2. Weirdly enough, Dr. Strange’s soul gets stuck in a rat’s body while Dormammu posesses his body during Inferno. There is a reference to what’s going on in Manhattan there. Weirdly, Dr Strange, as a rat, gets help from Thor’s frog friends to defeat Dormammu…!

  15. Those Power Pack issues were the f***ing best. Bogdanove is usually a great artist (even with awful Milgrom’s inking), but then he was definitively amazing. His perfect trace, his expressivity, his elegance, his impeccable storytelling. Besides that, he writes!!! I gotta say that my favorite Inferno story is not in X-Men, neither in X-Factor, neither in TNM, but here and in Excalibur. The only issues that achieved to make me feel the HOT and smell the GARBAGE were those PP (and up to a certain point the DD ones) –the first issue, with the whole family melting in sweat and mold growing all around the house, is splendid.

  16. Good No-Prize explanation for Sinister and Rachel Summers, but man, it still is a bit weird, isn’t it? Especially given how Phoenix-crazy Sinister was when cloning Madelyne in “Inferno,” as revealed in the flashbacks of Maddie’s origin.

    And Sexy Sinister… oh man. So my friend Mal and I have this ongoing joke that Sinister and Tullamore Voge are secret lovers and constantly make unsubtle innuendo jokes in the middle of conversations. If you read X-Men: The End, you’ll see that subtext is totally, totally there (or so we like to tell ourselves).

  17. I am way behind of the podcast and even accidentally listened to them out of order, so this is coming late. I just listened today on the subway ride into the city to get my comics – so not all that different from what I was doing back when Inferno came out, even though by then I had mostly given up on comics and would probably be going to the Complete Strategist on E. 33rd instead to get the latest issue of Dragon or maybe some new dice.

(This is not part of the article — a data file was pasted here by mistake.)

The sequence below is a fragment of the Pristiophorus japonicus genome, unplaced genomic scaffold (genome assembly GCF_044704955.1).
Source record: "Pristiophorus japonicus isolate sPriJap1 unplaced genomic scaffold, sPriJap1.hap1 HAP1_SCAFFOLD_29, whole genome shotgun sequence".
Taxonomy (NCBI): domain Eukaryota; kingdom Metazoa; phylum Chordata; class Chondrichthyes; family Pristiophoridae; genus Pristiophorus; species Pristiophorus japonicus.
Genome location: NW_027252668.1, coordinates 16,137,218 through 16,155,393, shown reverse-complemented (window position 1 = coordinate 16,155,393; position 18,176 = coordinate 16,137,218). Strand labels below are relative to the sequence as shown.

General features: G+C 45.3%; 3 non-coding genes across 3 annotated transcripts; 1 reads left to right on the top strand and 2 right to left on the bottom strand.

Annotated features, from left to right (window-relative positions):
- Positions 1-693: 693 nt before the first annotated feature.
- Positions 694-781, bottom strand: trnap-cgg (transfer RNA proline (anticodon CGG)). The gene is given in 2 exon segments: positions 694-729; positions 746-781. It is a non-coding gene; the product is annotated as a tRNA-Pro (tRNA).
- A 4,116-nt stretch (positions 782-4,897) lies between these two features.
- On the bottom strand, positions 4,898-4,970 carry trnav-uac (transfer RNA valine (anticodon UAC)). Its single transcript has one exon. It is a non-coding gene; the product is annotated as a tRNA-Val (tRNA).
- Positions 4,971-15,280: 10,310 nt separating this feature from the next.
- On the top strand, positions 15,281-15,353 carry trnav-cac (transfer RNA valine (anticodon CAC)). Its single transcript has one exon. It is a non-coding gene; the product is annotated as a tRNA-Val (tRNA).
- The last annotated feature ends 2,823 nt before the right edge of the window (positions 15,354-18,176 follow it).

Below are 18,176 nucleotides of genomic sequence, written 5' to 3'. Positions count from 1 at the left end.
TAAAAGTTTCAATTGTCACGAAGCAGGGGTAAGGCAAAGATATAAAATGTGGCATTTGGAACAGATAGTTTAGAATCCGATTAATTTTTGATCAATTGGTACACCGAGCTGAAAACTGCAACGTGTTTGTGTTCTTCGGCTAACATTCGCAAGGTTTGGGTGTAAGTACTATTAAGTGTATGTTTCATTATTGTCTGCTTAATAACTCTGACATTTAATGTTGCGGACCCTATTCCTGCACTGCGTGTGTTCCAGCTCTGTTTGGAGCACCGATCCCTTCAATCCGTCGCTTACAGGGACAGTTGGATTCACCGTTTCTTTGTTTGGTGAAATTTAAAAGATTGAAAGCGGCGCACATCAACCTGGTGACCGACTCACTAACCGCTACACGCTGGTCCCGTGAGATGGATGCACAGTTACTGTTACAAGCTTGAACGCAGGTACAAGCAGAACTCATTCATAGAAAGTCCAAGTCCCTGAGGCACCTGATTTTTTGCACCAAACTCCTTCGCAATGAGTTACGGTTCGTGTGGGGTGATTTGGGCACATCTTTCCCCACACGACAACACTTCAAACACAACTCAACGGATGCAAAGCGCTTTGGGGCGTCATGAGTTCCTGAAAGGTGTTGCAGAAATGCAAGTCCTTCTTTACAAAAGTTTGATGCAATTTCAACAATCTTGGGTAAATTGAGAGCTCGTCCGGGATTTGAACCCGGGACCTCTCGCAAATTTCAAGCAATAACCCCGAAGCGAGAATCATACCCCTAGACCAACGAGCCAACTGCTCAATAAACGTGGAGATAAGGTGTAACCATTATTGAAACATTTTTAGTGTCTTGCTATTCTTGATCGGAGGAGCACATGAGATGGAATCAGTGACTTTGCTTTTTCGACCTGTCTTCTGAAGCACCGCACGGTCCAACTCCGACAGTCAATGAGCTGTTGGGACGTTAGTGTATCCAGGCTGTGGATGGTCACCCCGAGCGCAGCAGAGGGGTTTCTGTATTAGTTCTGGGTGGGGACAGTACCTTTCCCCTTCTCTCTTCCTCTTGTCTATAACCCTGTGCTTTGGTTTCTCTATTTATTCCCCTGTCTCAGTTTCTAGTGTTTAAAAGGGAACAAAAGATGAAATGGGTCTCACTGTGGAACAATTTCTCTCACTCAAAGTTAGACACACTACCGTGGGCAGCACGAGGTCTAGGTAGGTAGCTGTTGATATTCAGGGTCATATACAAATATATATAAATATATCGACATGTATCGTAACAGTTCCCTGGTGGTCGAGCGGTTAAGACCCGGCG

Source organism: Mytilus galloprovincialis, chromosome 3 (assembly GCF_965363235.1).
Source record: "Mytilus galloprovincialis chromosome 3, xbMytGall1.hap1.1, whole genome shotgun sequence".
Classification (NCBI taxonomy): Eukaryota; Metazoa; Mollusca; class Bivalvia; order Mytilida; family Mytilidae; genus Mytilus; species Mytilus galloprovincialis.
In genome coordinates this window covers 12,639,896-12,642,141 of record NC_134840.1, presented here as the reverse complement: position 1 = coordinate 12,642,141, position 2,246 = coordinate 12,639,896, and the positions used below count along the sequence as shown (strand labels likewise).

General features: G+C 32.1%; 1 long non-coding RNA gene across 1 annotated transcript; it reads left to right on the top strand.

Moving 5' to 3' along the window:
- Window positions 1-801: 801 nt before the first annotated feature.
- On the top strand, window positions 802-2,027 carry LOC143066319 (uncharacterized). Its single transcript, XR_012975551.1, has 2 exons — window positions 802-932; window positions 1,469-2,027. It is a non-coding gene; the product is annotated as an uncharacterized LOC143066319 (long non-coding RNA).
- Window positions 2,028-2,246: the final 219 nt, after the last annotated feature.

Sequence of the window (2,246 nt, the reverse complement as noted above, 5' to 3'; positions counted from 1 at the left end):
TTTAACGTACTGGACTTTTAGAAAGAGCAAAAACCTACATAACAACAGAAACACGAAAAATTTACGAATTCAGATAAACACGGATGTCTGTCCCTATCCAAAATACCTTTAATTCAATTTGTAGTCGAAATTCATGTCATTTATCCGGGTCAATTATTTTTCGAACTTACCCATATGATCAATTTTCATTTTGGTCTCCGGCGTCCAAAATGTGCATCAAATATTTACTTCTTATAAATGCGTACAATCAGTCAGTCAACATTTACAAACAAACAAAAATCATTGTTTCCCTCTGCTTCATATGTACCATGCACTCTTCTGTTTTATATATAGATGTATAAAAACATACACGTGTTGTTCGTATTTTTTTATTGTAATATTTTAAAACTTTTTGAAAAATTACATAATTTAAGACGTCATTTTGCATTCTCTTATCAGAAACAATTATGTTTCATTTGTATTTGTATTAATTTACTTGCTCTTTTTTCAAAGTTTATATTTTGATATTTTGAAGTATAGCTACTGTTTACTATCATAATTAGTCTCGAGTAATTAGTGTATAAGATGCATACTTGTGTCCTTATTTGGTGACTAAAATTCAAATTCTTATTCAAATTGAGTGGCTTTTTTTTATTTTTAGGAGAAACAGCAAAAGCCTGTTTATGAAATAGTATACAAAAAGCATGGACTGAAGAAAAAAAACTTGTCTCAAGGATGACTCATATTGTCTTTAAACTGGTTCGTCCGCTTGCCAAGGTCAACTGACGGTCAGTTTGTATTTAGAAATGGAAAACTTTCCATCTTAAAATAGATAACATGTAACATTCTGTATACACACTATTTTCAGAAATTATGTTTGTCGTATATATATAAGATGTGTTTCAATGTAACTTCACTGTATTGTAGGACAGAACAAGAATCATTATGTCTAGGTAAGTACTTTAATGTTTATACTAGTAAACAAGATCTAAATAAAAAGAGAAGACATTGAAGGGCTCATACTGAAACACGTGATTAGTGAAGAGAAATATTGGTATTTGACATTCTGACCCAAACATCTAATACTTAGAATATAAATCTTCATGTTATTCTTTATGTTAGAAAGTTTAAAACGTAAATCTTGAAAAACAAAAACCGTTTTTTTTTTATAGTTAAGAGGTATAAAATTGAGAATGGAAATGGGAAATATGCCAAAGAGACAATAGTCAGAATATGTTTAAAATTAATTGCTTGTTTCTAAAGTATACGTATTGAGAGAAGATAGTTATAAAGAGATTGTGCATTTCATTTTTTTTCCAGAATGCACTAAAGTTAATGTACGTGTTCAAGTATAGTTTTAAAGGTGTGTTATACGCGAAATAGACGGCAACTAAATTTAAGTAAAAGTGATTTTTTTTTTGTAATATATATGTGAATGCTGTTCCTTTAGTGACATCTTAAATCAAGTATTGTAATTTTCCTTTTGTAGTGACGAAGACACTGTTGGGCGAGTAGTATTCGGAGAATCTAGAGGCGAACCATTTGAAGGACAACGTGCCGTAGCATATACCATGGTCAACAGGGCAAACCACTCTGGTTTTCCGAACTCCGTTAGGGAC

Because of that it was not until the recent episodes that I even knew that Inferno had anything to do with Maddie Pryor. I always assumed it involved Mephisto and Ilyana. Why Mephisto? I don’t know, I guess I never considered Limbo distinct from Hell.

    Anyway, great episode. Sam Humphries was just a vaguely familiar name to me, but I really enjoyed his insights.

    As always I love the positive response to Power Pack, which is one of my all-time favorite comics runs. I wrote a bit about them in December of last year in: “Power Pack Says Crack is Wack!” – and have a lot to say about the representations of NY in 80s superhero comics.

    Oh and to Miles, regarding his description of what readers had to do to make sense of stories when you didn’t have all the issues, especially in crossovers? There’s a term for that “macro-closure” (I should know, I coined it) – for ways that reader-provided closure (and resistance to closure, as well actually) works not only to provide sense across and among panels on the comics page (a la McCloud), but across multiple issues, titles, and even time periods/incarnations to fashion a working and identifiable sense of a character that postitionally coheres.

    Anyway, keep up the good work. I’ll catch up soon.

  18. I realize I’m coming in late to this episode, but I can’t be silent on this. Groot isn’t a bad choice for the drums, but I feel like Drax’s personality makes him much more naturally inclined toward making music through physical violence. Personally, I’d put Groot (the heartbeat of the Guardians) on bass, Gamora on guitar, Rocket on keyboards, and Star-Lord on vocals.

    Oh yeah, and really exceptional work on this and every episode. To paraphrase Jay, you’re my very favorites.

  19. Avengers #400 was part of the Onslaught storyline, but the less said about that the better.

    Ugh…and #500 was “Disassembled”…oh, god…note to self: Avoid Avengers centennial issues…

  20. After reading just her three Inferno tie-in issues of Daredevil, I can confidently say that only Ann Nocenti could have created Mojo.

    The Marvel Database wiki says that the demon who appears to Kingpin alongside Typhoid Mary was Mephisto. I don’t know if that’s actually what Nocenti intended, but I do like to think that Mephisto saw some other demon lords starting crap in New York and just decided to pop in for a few minutes just to see what was going on. Like “Hmm, I could work with this, and—oh, what? It’s that loser N’astirh? Screw this, I have better things to do. I think I’ll go crash at Dormammu’s place…”